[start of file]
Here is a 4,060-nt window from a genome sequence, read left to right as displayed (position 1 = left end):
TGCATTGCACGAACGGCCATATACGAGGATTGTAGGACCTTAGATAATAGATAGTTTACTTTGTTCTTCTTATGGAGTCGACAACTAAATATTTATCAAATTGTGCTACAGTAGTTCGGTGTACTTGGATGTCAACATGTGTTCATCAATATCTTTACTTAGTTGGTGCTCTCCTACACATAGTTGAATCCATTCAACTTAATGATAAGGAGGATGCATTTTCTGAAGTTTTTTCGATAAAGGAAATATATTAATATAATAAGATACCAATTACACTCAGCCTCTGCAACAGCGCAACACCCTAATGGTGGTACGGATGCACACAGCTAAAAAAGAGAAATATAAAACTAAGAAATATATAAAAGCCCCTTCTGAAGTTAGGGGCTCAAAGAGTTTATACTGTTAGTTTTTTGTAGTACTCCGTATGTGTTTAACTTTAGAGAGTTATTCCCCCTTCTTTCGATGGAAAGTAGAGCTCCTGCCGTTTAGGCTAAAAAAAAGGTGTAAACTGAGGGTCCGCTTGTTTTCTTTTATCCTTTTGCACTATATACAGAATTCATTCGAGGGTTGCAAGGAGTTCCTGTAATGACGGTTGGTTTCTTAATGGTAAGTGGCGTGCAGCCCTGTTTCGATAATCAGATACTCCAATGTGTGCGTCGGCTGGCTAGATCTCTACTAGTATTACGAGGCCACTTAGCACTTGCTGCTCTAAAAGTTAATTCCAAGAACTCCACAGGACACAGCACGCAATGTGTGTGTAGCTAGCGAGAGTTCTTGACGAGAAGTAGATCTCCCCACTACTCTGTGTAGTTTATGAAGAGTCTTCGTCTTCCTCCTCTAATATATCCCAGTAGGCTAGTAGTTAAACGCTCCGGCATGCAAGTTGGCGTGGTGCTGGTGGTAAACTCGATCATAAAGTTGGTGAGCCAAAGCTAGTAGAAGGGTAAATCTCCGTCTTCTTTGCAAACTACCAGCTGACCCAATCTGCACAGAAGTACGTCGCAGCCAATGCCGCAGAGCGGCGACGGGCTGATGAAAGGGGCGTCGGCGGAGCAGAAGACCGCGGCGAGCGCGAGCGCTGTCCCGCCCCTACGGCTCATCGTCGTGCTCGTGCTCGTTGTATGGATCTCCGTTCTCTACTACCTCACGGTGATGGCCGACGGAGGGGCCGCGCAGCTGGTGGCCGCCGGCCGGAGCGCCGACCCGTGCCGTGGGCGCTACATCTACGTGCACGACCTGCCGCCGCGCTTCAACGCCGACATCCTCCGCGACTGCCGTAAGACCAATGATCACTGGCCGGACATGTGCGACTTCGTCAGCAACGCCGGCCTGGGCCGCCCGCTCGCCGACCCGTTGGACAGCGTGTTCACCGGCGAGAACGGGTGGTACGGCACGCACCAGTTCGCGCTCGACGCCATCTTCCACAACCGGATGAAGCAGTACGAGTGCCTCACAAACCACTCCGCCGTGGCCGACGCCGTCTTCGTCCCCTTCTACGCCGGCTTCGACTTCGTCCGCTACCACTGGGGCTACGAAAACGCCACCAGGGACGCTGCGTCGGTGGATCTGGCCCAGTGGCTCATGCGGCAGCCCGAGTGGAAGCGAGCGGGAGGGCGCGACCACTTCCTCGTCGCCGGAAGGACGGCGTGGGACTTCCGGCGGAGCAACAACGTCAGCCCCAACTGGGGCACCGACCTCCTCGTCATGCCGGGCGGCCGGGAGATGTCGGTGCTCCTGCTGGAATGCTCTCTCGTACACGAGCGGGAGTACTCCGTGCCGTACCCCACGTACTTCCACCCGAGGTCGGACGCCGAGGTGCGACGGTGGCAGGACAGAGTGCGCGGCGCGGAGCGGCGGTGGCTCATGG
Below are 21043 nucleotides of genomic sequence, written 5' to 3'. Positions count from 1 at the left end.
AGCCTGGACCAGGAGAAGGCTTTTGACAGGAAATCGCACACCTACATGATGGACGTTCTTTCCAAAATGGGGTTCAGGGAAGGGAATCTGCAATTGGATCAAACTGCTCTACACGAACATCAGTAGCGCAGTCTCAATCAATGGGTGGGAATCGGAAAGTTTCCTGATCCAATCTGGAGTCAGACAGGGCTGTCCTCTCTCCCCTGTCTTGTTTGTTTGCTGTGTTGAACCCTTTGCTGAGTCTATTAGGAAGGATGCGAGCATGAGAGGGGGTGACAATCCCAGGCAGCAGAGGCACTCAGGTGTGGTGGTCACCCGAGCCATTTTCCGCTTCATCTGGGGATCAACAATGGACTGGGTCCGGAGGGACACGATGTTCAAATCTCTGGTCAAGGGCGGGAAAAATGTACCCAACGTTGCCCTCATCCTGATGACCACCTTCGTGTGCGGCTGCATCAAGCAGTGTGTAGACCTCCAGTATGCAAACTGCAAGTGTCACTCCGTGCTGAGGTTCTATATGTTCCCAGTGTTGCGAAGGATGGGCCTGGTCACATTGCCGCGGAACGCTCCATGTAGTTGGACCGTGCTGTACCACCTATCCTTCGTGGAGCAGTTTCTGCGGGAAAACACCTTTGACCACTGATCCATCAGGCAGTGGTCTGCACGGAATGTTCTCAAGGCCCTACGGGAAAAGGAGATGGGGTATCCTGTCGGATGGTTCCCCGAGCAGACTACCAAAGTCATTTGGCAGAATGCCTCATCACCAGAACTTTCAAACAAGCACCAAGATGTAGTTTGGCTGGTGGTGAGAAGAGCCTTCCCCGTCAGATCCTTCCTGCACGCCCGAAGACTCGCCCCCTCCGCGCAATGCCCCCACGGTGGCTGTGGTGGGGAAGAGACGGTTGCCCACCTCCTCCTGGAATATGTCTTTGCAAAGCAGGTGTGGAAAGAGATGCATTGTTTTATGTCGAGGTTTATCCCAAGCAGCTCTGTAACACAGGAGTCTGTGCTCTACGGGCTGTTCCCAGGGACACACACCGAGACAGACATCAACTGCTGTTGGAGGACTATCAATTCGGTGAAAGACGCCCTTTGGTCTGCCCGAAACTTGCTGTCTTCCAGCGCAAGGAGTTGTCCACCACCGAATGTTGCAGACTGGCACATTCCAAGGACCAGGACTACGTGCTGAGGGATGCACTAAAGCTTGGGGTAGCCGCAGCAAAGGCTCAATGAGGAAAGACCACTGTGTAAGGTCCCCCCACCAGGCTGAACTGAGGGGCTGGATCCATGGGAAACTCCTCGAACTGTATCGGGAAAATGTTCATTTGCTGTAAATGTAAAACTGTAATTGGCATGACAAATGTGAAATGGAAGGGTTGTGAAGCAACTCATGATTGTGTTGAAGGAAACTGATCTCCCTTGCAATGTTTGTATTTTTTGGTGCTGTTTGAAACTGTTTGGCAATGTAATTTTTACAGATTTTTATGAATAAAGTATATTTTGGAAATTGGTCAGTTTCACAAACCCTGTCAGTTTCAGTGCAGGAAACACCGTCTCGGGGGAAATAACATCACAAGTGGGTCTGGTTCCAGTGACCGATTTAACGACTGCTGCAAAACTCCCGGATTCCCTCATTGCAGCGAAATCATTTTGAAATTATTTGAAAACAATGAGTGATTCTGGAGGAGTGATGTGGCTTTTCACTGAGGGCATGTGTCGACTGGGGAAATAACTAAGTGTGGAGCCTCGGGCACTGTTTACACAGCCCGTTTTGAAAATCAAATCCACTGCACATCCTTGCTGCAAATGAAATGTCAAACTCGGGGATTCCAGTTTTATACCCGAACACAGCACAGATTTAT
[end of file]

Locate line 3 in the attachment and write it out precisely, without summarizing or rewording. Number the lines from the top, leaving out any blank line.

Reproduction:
Below are 21043 nucleotides of genomic sequence, written 5' to 3'. Positions count from 1 at the left end.